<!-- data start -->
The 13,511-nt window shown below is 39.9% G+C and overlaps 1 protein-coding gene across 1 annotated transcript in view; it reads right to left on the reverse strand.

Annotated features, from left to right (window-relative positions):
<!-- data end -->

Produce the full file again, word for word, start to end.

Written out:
The 13,511-nt window shown below is 39.9% G+C and overlaps 1 protein-coding gene across 1 annotated transcript in view; it reads right to left on the reverse strand.

Annotated features, from left to right (window-relative positions):